I tried.  He had an iPad, which he could switch from Chinese to English. When we first met, he said he wanted to learn what he could because he hoped to return, after obtaining his doctorate, as a post doc, and post docs have to teach as well as do research. So I went beyond the parameters of the volunteer “job” description.  I invested hours on the Internet locating and printing out pages of consonant exercises for “r” and “l” and “s” and voiceless “th” and voiced “th” for him to practice between our meetings.  I found a lovely English lady on YouTube who spent fifteen minutes of Internet time on “lalalala” and “l” words.  I told him about wordreference.com. We located a thesaurus on his tablet. (These last two measures were intended to help enlarge his vocabulary.) When he came back the following week, he hadn’t practiced a thing and had even lost the websites I’d found for him.  I suggested viewing reruns of TV programs, listening to radio, speaking out in stores instead of pointing.  But he went on hanging out with Chinese grad students, Chinese post-docs, and other Chinese Visiting Scholars — and never spoke or listened to English at all, except with me.

He went to New York on weekends — with other Chinese.  He accompanied a Chinese friend on a scam of a bus tour run in Chinese for Chinese that used up seven hours on the road getting them to Niagara Falls (apparently a big deal for inland Chinese), where they had a morning on a boat for photo ops. Then more bus-riding to Boston, where they drove quickly past MIT and Harvard before getting on another boat for a half-hour tour of Boston Harbor and the waterfront.  Then back on the bus for seven hours more of looking at interstate highways. On his phone, he showed me small photographs of the Falls taken from a distance, of which he was very proud.

He was currently spending quite a bit of time studying for the knowledge test to get a New Jersey driver’s license. Then he would be able to learn to drive in the car of a Chinese friend and also pass the driving test before going home.  “What do you need a New Jersey driver’s license for in China?” I asked. He very haltingly tried to explain that if he had a New Jersey license to drive he could just exchange it for a Chinese one for a small fee.  But to learn to drive in China was 6000 yen, or about $1000.  And then it cost even more to actually get the license after you passed the Chinese test.

“But Li-li,” I said.  “What good is a Chinese driving license if you don’t have a car?  You’re still a student.”  It wasn’t going to be a problem, he assured me.  After he got his doctorate, he would get a job and in a few months of savings have enough for a car.  “New?  Or used?” I asked. “Oh new,” he assured me.  Everyone he knew bought new.  Poor Li-li.  He didn’t know I remembered everything he’d ever said, or tried to say.

I put early loose talk about heart-felt hopes for a post-doc in America together with later revelations of his clear intention to buy a new car in China — which he would be licensed to drive — as soon after he got a job as he could.  To this I added (1) his disinclination to follow through on any suggestion or any result of internet research I had offered; (2) the cost of parking in the garage every week; (3) the value of my volunteer preparation time and time with him in a mutual agony of incomprehension; (4) and the fact that Princeton in the afternoon was getting very hot and would get hotter as we moved into summer — and suddenly decided I had had enough.

I sort of liked Li-li, despite really not knowing him at all.  But whatever his original intention had been when he applied for a year in America, he had soon seen that not much learning was going to happen, given the state of his English, and (it seemed to me) had begun to use his time at PPL as a sort of cover for just hanging out with his countrymen in a foreign culture, thereby occupying space and consuming teaching time that Princeton could have offered to another — and ripping off the Chinese government as well.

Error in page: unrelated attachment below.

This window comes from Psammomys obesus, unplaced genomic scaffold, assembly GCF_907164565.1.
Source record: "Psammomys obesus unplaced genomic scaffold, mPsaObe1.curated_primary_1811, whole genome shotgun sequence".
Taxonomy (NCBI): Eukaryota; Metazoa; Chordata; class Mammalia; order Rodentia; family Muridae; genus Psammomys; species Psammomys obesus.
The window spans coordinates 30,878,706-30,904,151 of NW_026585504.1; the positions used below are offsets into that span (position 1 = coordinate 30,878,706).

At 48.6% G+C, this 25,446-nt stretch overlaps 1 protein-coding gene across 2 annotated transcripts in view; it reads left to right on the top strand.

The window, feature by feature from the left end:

I emailed an SOS to Fred.  He knew exactly what to do.  Here’s the responsive email he sent me:

Hi Nina:
Sometimes it happens and it’s not your fault. I suggest you tell him that unexpected new plans will require you to be away for extended periods of time for the foreseeable future and you can no longer continue tutoring — and perhaps I can find another tutor for him. After you do that, let me
know. If he contacts me again I shall unfortunately not have another tutor available who can tutor during the summer months. Probably this is best: no hard feelings.

Thank you for your gallant efforts!  It wasn’t a failure on your part.  Frankly I don’t care to assist someone trying to rip off the systems on our  dime. Hopefully I can find a much better match for you come September. Have  a great summer.

Best regards,

Disappointed to learn I immediately followed Fred’s suggestion?  (Chicanery at an illustrious American university?) I’m disappointed in me, too.  But Li-li will survive the loss, and hopefully also pass his driving test, so that he goes home with something he didn’t have when he came. I mean, you have to draw the line somewhere.  Sauve qui peut.  (Save yourself if you can.) Or, less selfishly put, you can’t win ’em all.

Maybe, as Fred suggests, I’ll have better luck next time.



[I take no credit for what follows.  It’s part of a package of materials I was given last week after I volunteered to do one-on-one tutoring in English conversation for the Davis International Center at Princeton University. My international student for the next five months will be a visiting scholar from China, who has come to work at the Princeton Plasma Physics laboratory.

International students at the University must read and write English at an acceptable level or take a remedial course.  Being able to speak so that others can understand is something else.  And then there are the idioms!  I’m meeting my student for the first time later this morning, and so won’t know what his conversational problems may be until then.  In the meanwhile, however, here’s something for you to enjoy.  We anglophones are so lucky!]


I take it you already know

Of tough and bough and cough and dough?

Others may stumble but not you,

On hiccough, thorough, laugh and through.

Well done! And you wish, perhaps,

To learn of less familiar traps?

Beware of heard, a dreadful word

That looks like beard and sounds like bird,

And dead: it’s said like bed, not bead —

For goodness’ sake don’t call it “deed”!

Watch out for meat and great and threat

(They rhyme with suite and straight and debt.)

A moth is not a moth in mother

Nor both in bother, broth in brother,

And here is not a match for there

Nor dear and fear for bear and pear,

And then there’s dose and rose and lose —

Just look them up — and goose and choose,

And cork and work and card and ward

And font and front and word and sword,

And do and go and thwart and cart —

Come, come, I’ve hardly made a start!

A dreadful language? Man alive!

I’d mastered it when I was five.

T.S.W. (Only the initials of writer are known)